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Rev. Robin McAlpine

Updated: 12 Apr 2022


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Weekly Thoughts

Robin has written, compiled, read and presented some thoughts for various days during the week. These now appear at key times of the year.

The latest thoughts are at the top of the page or you can scroll down to read earlier entries.



Reflection for the Thursday of Holy week (Tuesday 12th April)

Ian Campbell’s painting for St Georges Tron Glasgow, is one of my favourite images of the Last Supper. (Personally, I might have added a woman or two, even if only in the background, as I am sure a Passover meal could not be cooked, served, and cleared away without them!)


Ian Campbell’s painting for St Georges Tron Glasgow

I like setting the Last Supper in an everyday, modern setting, with ordinary people. And it set me wondering. It might seem odd, maybe a step too far for some, but eating in McDonald’s sometimes reminds me of a kind of Communion of sorts…

Everyone is given the same- money or position cannot buy you a different, or better burger. There are no entry requirements to eat there, or dress code -all are welcome. Whether you are alone, with friends or family...whether you are a child or pensioner -there is room for you. If you eat in, you are sitting beside people you probably don’t know - but everyone gets along.

Then there is the Happy Meal concept. People are happy to eat there, happy to be there. And the tag “I’m lovin’ it!” suggests a little bit more than happiness, a kind of warmth of feeling, that everyone can share.

I think it’s also an experience, a moment when for a minute or two, everyone can live the dream, get a glimpse of how life might be if the whole world was equal and happy?
Just a thought for Thursday in Holy Week.

Nancy Gilmartin

Lent Thoughts #6 (Tuesday 12th April)

Lent 6: John 12 v 1-7

Lent 6: John 12 v 1-7

Five days before Passover, Abigail and Miriam meet at the well in Bethany.

Abigail: “Hello, Miriam, come to get more water?”

Miriam: “Well you know my Simon, always washing his hands or his feet and this week of course he expects me to clean the house from top to bottom for Passover. “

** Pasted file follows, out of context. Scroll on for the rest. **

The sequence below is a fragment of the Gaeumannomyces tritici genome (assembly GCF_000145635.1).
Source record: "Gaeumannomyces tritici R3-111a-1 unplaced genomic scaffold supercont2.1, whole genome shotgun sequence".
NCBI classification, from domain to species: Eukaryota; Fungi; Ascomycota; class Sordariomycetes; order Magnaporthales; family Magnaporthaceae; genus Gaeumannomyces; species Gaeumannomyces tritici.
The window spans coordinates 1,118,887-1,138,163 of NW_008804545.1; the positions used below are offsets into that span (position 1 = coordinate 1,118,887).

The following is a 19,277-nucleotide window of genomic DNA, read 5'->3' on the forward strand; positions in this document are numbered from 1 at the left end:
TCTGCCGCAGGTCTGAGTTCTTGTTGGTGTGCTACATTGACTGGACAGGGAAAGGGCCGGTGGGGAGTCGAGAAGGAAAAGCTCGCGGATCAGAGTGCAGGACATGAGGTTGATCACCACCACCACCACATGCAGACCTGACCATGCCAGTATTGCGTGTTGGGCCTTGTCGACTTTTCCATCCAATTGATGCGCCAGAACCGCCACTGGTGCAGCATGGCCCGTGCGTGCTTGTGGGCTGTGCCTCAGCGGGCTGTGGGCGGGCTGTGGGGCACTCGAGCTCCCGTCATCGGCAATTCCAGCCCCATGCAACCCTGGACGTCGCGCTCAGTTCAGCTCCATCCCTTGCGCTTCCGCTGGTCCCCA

A: “Not to mention getting rid of every bit of leaven and washing out all the pots that might have contained any leaven: my Judah is just as fussy…”

M: “I don’t suppose you heard about the carry on at Lazarus’ house last night? You live next door, don’t you?

A: “Well …I’m not one to gossip, as you know, but really this was the final straw. The whole place was in an uproar. That strange guy, Jesus, had come back with all his pals, eating that poor family out of house and home…and there was a crowd gathering outside the house too, hoping for a miracle no doubt.”

M: “Mind you, Lazarus does owe him…I mean he did bring him back from the dead after all. He was definitely dead: I saw him with my own eyes. He’s surprising really that Jesus. I mean nothing good ever came from Nazareth before you know.”

A: “As I was saying…Martha was run off her feet, and that sister of hers would be no help either. Never does a hands turn in the house, so they say. Just sits and dreams all day apparently.”

M: “Martha is a real saint putting up with her. I heard that Mary and that Mary of Magdala were actually planning to join those women that follow Jesus around. Good riddance I’d say if she did go with them. You know who I mean: Susanna, Salome and what’s her name…Joanna. They go everywhere with him. Shameless really. I mean a woman’s place is in the home, kids, and kitchen …or so my Simon says…”

A: “Do you want to know what happened or not? My rooftop looks right into their house, so I saw it all. They’re all eating and drinking, and Martha is serving everyone, when that hussy Mary comes, says not one word, and opens up her jar of nard…

M: “Not the nard only used for burials and weddings! Not the nard that is worth a year’s wages!”

A: “What else? And she starts to pour it on his feet and uses her hair to dry the feet and that Jesus just does and says nothing. It’s as if they were the only people in the room. As if they were the only people in the world. And everyone is watching them, in silence.”

M: “Could you smell the nard? They say it’s so strong you can smell it a mile off…it’s so expensive I’ve never known anyone who had some.”

A: “Of course you could. I can still smell it in my house today! What I’d love to know is where she got the money for it. And funnily enough, it was the cost of it that finally broke the stunned silence. Judas said…”

M: “The good-looking redhead Judas? The boy from Kerioth, Simon Iscariot’s son? He’s always buying and selling in the marketplace. Clever with money I’d say.”

A: “Anyway…Judas said she should have sold it and the money could go to help the poor.”

M: “What did Jesus say to that? He’s always on the side of the poor, to be fair. “

A: “Well first of all, he said Mary was right…and then just as he was about to add to that…Judah came home expecting his evening meal, so I didn’t hear how it ended!”

M: “No! We’ll never find out now. And with Passover this week there won’t be a minute to spare. Everyone’s s too busy going to Jerusalem to the Temple.”

A: “Judah says there’s going to be trouble this week, Passover or not. Pilate is in town and the Romans are never good news, are they? Well, I must go. Perhaps I’ll see you tomorrow?”

M: “Yes, tomorrow. Bye…”



Read our Thoughts for March 2022 ...